Previews of the jukebox musical, “The Wanderer” — based on the life and the music of Dion DiMucci, better known, simply, as Dion — began at the Paper Mill Playhouse in Millburn, March 24. The official opening night is April 3, and the musical runs through April 24; cast members will include Michael Wartella (as Dion), Christy Altomare and New Kids on the Block member Joey McIntyre.
Dion, 82, has been involved with the production. The Paper Mill Playhouse is saying the show has been “produced in cooperation with Dion DiMucci.”
To help theater-goers prepare — and to offer a quick overview of Dion’s music to anyone else who is interested — I have put together these 20 videos, starting in the ’50s and ending with his 2021 album, Stomping Ground. They are listed in chronological order.
There is also a Spotify playlist, below, with 15 of the songs (the other five were not available on Spotify).
What a long and incredible career it has been. Enjoy!
(Note: I realize that this does not include every great Dion recording. It’s just an overview. Please add a favorite song of yours, if you’d like, where it says “Leave a Review or Comment,” below.)
“I Wonder Why.” Dion’s first hit, recorded with his doo-wop group The Belmonts in 1958.
“A Teenager in Love.” Dion & the Belmonts’ biggest claim to doo-wop immortality, from 1959.
“Runaround Sue.” Dion’s first major hit as a solo artist, in 1961.
“The Wanderer.” The followup to “Runaround Sue,” and another smash. And a great illustration of a double standard: Sue was criticized for running around, while The Wanderer was celebrated for it.
“Ruby Baby.” Another big hit, from 1962, full of Dion’s now-trademark swaggering attitude.
“Drip Drop.” Dion had a Top 10 hit with this song in 1963. Like “Ruby Baby,” it was written by Leiber & Stoller and originally recorded by The Drifters.
“Baby, I’m in the Mood for You.” Dion gave the little-known Bob Dylan song a Blonde on Blonde-like arrangement on this remarkable track, which remained unreleased until the 1991 release of his Bronx Blues: The Columbia Recordings (1962-1965) compilation.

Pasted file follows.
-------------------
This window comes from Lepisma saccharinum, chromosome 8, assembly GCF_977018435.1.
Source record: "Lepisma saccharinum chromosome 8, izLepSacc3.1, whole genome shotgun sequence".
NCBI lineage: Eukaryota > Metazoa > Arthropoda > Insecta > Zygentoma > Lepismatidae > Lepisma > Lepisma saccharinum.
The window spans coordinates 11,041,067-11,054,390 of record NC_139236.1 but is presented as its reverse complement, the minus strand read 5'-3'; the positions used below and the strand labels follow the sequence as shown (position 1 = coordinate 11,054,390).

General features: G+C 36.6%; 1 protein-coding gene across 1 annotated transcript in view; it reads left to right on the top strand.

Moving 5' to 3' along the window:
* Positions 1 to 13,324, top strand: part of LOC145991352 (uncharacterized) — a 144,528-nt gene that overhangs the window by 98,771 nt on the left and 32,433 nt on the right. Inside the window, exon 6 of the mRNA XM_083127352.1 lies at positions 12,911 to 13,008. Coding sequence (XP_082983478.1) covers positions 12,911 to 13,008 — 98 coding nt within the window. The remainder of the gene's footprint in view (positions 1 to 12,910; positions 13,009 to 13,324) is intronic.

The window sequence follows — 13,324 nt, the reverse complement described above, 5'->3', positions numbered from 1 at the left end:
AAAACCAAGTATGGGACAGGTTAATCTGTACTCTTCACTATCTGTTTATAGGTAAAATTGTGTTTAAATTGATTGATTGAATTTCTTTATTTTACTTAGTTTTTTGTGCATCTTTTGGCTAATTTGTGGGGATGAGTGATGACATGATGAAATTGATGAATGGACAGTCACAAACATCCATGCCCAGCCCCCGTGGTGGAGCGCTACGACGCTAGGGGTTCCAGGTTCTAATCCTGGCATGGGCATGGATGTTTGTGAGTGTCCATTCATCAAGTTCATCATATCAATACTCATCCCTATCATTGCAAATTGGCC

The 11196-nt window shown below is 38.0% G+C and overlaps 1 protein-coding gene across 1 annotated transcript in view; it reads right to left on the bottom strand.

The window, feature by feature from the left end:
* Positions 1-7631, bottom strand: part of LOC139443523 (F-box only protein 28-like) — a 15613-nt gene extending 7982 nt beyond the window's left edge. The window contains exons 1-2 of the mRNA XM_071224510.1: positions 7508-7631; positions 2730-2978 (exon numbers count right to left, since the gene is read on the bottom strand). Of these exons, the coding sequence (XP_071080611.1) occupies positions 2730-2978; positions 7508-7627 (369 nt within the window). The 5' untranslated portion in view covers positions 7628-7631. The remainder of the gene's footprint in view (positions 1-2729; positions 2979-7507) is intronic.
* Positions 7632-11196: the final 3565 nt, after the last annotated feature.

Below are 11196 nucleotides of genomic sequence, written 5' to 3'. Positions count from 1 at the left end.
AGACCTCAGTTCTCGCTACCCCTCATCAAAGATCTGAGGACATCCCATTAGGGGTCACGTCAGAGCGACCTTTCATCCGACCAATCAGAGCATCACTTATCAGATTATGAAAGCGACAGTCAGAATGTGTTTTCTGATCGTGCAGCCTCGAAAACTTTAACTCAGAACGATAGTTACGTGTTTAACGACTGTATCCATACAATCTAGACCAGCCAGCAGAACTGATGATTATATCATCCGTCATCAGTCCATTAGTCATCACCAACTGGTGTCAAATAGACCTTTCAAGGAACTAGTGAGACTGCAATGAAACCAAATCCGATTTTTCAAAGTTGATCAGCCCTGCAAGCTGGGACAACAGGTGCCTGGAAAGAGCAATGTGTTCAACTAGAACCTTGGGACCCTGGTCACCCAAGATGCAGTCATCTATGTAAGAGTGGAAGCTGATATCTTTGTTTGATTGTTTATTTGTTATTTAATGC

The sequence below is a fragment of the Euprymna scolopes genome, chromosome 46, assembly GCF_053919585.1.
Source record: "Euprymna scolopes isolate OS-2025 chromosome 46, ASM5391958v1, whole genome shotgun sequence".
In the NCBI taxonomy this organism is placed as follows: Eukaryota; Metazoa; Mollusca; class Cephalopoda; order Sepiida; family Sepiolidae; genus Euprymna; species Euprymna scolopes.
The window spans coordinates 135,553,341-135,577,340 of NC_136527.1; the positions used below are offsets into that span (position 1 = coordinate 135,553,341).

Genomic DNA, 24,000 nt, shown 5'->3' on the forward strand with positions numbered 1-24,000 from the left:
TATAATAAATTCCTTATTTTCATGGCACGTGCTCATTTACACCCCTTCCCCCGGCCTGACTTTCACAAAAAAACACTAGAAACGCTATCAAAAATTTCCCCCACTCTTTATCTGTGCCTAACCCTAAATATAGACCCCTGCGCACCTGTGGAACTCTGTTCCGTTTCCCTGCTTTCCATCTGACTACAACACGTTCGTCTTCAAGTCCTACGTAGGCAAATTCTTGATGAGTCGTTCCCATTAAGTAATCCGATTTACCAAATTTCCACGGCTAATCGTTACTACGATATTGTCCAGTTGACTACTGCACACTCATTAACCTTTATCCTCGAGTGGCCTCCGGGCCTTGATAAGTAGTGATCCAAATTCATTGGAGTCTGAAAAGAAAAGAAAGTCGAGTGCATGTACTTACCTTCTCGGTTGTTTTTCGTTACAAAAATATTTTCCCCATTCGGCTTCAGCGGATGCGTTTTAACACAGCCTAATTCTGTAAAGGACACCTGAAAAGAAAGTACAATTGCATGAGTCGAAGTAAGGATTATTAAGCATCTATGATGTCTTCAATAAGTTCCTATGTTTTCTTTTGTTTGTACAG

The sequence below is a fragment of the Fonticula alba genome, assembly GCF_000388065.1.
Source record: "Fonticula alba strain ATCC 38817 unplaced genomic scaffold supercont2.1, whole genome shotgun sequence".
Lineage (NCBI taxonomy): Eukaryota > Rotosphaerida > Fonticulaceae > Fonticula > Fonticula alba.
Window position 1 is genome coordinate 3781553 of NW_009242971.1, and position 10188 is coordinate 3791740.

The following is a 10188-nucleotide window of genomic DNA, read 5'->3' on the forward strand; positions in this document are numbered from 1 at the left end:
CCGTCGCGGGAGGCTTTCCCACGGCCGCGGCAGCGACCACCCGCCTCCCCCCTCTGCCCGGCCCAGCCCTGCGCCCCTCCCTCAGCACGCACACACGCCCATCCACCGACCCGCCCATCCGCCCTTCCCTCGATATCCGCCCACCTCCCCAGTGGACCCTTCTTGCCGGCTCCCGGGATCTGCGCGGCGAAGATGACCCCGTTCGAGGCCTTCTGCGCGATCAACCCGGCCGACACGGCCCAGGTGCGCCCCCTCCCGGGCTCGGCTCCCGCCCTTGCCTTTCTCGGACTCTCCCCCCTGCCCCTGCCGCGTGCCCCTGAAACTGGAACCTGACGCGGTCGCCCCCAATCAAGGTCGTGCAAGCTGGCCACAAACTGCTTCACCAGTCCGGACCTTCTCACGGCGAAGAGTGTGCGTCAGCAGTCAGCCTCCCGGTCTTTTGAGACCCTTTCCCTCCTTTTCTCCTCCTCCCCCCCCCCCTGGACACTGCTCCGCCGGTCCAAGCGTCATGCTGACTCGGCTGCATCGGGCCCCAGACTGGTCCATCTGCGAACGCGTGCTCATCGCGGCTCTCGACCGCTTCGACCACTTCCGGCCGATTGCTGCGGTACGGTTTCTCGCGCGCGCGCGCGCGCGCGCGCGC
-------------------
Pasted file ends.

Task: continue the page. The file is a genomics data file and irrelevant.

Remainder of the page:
“Abraham, Martin and John.” Like many pre-Beatles American hit-makers, Dion had a hard time staying on the charts after the British Invasion. But he returned to the Top 10 in 1968 with this touching tribute to assassinated leaders Abraham Lincoln, the Rev. Martin Luther King Jr., John F. Kennedy and Bobby Kennedy.
“Purple Haze.” Yes, the Jimi Hendrix song, totally reinvented in 1968, not after it appeared on Are You Experienced.
“(Looking for) The Heart of Saturday Night.” Dion does Tom Waits, in 1978.
“New Jersey Wife.” Dion became a born-again Christian in 1979, and his 1980 album Inside Job reflected that, on this song and others.
“Only God Can Change a Heart.” From 1985’s Kingdom in the Streets.
“A Teenager in Love.” What a great live clip from a 1987 benefit concert at Madison Square Garden, with Bruce Springsteen, Paul Simon, Lou Reed (singing bass), James Taylor, Billy Joel and Rubén Blades getting, briefly, to be Belmonts.
“King of the New York Streets.” Dion returned to secular recorded music in 1989, with his Yo Frankie album. Lou Reed sang backing vocals on this single.
“Written on the Subway Wall.” Also from Yo Frankie, with Paul Simon helping out.
“Sea Cruise.” A fun re-make of the Frankie Ford oldie, from the soundtrack of 1990’s “The Adventures of Ford Fairlane.”
“If I Should Fall Behind.” Dion gave the Springsteen ballad a doo-wop arrangement on his 1992 album Dream on Fire.
“I’m Ready to Go.” From 2011’s Tank Full of Blues.
“What If I Told You.” As its title implies, Dion’s 2020 album Blues With Friends includes blues songs with various guests. Samantha Fish adds some sizzling guitar to this one.
“Angel in the Alleyways.” Dion’s 2021 album Stomping Ground followed a similar formula; Patti Scialfa and Bruce Springsteen are featured on this song.
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